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She was barely twenty-three years old. It is probable that up to
that age, and the beginning of this episode, her life had been
uneventful. Born to the easy mediocrity of such compensating
extremes as a small farmhouse and large lands, a good position and
no society, in that vast grazing district of Kentucky known as the
"Blue Grass" region, all the possibilities of a Western American
girl's existence lay before her. A piano in the bare-walled house,
the latest patented mower in the limitless meadows, and a silk
dress sweeping the rough floor of the unpainted "meeting-house"
were already the promise of those possibilities. Beautiful she
was, but the power of that beauty was limited by being equally
shared with her few neighbors. There were small, narrow, arched
feet besides her own that trod the uncarpeted floors of outlying
log-cabins with equal grace and dignity; bright, clearly opened
eyes that were equally capable of looking unabashed upon princes
and potentates, as a few later did, and the heiress of the county
judge read her own beauty without envy in the frank glances and
unlowered crest of the blacksmith's daughter. Eventually she had
married the male of her species, a young stranger, who, as
schoolmaster in the nearest town, had utilized to some local extent
a scant capital of education. In obedience to the unwritten law of
the West, after the marriage was celebrated the doors of the
ancestral home cheerfully opened, and bride and bridegroom issued
forth, without regret and without sentiment, to seek the further
possibilities of a life beyond these already too familiar voices.
With their departure for California as Mr. and Mrs. Spencer Tucker,
the parental nest in the Blue Grass meadows knew them no more.

They submitted with equal cheerfulness to the privations and
excesses of their new conditions. Within three years the
schoolmaster developed into a lawyer and capitalist, the Blue Grass
bride supplying a grace and ease to these transitions that were all
her own. She softened the abruptness of sudden wealth, mitigated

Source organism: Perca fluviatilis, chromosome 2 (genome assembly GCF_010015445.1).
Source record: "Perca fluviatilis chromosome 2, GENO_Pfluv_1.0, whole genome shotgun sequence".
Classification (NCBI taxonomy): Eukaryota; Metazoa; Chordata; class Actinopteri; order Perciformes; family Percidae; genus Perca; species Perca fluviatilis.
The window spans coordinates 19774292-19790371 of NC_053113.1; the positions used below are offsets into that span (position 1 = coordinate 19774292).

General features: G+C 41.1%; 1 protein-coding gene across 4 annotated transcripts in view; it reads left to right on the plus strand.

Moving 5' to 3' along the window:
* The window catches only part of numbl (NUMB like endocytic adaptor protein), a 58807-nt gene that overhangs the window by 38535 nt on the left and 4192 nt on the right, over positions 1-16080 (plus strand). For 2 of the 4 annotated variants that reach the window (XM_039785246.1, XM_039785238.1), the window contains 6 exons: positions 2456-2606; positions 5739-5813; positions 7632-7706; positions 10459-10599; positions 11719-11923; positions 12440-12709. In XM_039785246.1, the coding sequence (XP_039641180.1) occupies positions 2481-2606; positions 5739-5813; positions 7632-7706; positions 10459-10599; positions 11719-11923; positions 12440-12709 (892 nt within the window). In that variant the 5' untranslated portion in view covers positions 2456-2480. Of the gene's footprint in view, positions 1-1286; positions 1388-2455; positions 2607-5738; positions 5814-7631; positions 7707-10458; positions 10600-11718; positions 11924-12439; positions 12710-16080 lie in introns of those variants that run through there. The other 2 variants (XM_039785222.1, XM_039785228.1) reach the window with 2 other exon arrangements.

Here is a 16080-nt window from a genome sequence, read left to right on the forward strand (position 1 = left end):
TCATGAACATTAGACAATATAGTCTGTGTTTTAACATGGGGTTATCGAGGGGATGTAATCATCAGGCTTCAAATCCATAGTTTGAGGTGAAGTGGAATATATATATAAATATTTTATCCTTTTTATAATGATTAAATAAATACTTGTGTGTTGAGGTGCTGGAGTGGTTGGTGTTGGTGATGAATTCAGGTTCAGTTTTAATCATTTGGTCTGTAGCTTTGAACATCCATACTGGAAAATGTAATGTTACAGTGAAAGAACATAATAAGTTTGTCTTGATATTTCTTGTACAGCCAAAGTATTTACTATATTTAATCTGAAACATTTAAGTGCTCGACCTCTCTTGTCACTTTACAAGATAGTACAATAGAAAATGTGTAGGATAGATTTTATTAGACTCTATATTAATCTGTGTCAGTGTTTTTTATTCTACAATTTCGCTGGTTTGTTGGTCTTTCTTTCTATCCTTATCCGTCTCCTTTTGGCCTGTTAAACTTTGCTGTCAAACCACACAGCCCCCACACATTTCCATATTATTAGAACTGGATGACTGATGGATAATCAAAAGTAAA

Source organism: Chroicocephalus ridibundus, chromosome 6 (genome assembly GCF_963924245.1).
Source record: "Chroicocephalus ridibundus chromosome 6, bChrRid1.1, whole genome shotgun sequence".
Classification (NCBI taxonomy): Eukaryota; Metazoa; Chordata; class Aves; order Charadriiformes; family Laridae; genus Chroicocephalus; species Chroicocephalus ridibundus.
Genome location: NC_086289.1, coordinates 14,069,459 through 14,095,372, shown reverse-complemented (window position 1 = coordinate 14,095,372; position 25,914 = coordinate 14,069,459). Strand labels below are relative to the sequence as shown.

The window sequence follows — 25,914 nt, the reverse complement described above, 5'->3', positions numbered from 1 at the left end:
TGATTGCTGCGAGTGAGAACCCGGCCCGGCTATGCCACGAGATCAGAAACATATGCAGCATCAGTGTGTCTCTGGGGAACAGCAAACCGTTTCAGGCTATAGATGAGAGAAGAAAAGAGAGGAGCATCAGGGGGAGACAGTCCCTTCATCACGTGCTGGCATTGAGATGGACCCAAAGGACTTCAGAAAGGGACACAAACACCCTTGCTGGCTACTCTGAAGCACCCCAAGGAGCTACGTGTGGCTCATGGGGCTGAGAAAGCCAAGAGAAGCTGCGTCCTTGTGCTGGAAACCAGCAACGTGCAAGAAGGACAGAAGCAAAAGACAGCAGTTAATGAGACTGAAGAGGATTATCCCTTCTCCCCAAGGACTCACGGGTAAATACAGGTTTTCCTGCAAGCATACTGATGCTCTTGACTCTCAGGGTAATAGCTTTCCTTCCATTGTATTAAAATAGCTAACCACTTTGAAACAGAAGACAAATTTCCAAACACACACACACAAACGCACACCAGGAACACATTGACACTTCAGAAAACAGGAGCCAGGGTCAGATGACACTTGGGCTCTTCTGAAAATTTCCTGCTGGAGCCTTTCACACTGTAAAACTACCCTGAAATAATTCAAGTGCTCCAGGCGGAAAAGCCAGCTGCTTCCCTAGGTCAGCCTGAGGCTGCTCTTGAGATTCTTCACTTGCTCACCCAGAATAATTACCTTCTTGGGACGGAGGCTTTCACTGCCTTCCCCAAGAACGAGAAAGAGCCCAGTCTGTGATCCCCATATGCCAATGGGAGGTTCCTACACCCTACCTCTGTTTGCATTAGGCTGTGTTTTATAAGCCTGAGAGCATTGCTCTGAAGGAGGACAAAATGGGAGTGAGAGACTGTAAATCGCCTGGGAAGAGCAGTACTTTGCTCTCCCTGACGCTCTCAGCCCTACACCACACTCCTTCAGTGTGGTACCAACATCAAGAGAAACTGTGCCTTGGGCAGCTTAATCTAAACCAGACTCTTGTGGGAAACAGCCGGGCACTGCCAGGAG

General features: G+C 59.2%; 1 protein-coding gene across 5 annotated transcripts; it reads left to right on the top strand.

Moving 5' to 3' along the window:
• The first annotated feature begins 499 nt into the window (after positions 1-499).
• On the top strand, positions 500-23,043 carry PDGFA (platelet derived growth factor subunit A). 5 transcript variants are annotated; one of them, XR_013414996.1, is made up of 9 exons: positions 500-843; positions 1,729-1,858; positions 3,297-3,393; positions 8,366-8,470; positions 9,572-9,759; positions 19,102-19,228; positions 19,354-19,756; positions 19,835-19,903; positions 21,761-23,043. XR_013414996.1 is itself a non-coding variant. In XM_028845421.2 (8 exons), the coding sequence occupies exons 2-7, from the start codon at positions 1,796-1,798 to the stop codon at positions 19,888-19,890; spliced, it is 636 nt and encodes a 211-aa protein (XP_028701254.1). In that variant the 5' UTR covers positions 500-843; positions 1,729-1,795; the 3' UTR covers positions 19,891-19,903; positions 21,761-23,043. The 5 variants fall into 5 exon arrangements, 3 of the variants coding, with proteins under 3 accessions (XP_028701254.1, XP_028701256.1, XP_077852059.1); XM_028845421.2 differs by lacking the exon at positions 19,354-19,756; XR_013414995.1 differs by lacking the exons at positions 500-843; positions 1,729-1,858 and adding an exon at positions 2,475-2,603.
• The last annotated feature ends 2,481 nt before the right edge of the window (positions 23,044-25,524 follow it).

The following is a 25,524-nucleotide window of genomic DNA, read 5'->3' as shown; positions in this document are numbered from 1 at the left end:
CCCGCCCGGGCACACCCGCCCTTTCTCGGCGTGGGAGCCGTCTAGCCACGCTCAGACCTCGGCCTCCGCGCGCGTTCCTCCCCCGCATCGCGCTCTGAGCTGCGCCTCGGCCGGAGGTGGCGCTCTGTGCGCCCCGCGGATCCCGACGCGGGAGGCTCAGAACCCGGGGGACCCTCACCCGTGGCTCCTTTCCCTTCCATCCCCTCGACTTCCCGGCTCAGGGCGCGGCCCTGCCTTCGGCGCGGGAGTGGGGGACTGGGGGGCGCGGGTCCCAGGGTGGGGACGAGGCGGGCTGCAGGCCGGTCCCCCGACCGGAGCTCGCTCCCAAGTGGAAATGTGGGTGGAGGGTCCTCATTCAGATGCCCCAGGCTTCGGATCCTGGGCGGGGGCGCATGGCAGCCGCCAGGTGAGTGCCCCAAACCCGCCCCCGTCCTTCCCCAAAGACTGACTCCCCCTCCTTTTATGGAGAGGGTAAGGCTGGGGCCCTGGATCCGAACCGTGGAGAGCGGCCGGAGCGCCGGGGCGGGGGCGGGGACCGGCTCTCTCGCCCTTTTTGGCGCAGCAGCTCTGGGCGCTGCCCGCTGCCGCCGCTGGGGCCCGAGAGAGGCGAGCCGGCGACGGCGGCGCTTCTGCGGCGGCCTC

the austerities of newly acquired power, and made the most glaring
incongruity picturesque. Only one thing seemed to limit their
progress in the region of these possibilities. They were
childless. It was as if they had exhausted the future in their own
youth, leaving little or nothing for another generation to do.

A southwesterly storm was beating against the dressing-room windows
of their new house in one of the hilly suburbs of San Francisco,
and threatening the unseasonable frivolity of the stucco
ornamentation of cornice and balcony. Mrs. Tucker had been called
from the contemplation of the dreary prospect without by the
arrival of a visitor. On entering the drawing-room she found him
engaged in a half-admiring, half-resentful examination of its new
furniture and hangings. Mrs. Tucker at once recognized Mr. Calhoun
Weaver, a former Blue Grass neighbor; with swift feminine intuition
she also felt that his slight antagonism was likely to be
transferred from her furniture to herself. Waiving it with the
lazy amiability of Southern indifference, she welcomed him by the
familiarity of a Christian name.

"I reckoned that mebbee you opined old Blue Grass friends wouldn't
naturally hitch on to them fancy doins," he said, glancing around
the apartment to avoid her clear eyes, as if resolutely setting
himself against the old charm of her manner as he had against the
more recent glory of her surroundings, "but I thought I'd just drop
in for the sake of old times."

"Why shouldn't you, Cal?" said Mrs. Tucker with a frank smile.

"Especially as I'm going up to Sacramento to-night with some
influential friends," he continued, with an ostentation calculated
to resist the assumption of her charms and her furniture. "Senator
Dyce of Kentucky, and his cousin Judge Briggs; perhaps you know
'em, or may be Spencer--I mean Mr. Tucker--does."

"I reckon," said Mrs. Tucker smiling; "but tell me something about
the boys and girls at Vineville, and about yourself. YOU'RE
looking well, and right smart too." She paused to give due
emphasis to this latter recognition of a huge gold chain with which
her visitor was somewhat ostentatiously trifling.

"I didn't know as you cared to hear anything about Blue Grass," he
returned, a little abashed. "I've been away from there some time
myself," he added, his uneasy vanity taking fresh alarm at the
faint suspicion of patronage on the part of his hostess. "They're
doin' well, though; perhaps as well as some others."

"And you're not married yet," continued Mrs. Tucker, oblivious of
the innuendo. "Ah, Cal," she added archly, "I am afraid you are as
fickle as ever. What poor girl in Vineville have you left pining?"

The simple face of the man before her flushed with foolish
gratification at this old-fashioned, ambiguous flattery. "Now look
yer, Belle," he said, chuckling, "if you're talking of old times
and you think I bear malice agin Spencer, why--"

But Mrs. Tucker interrupted what might have been an inopportune
sentimental retrospect with a finger of arch but languid warning.
"That will do! I'm dying to know all about it, and you must stay
to dinner and tell me. It's right mean you can't see Spencer too;
but he isn't back from Sacramento yet."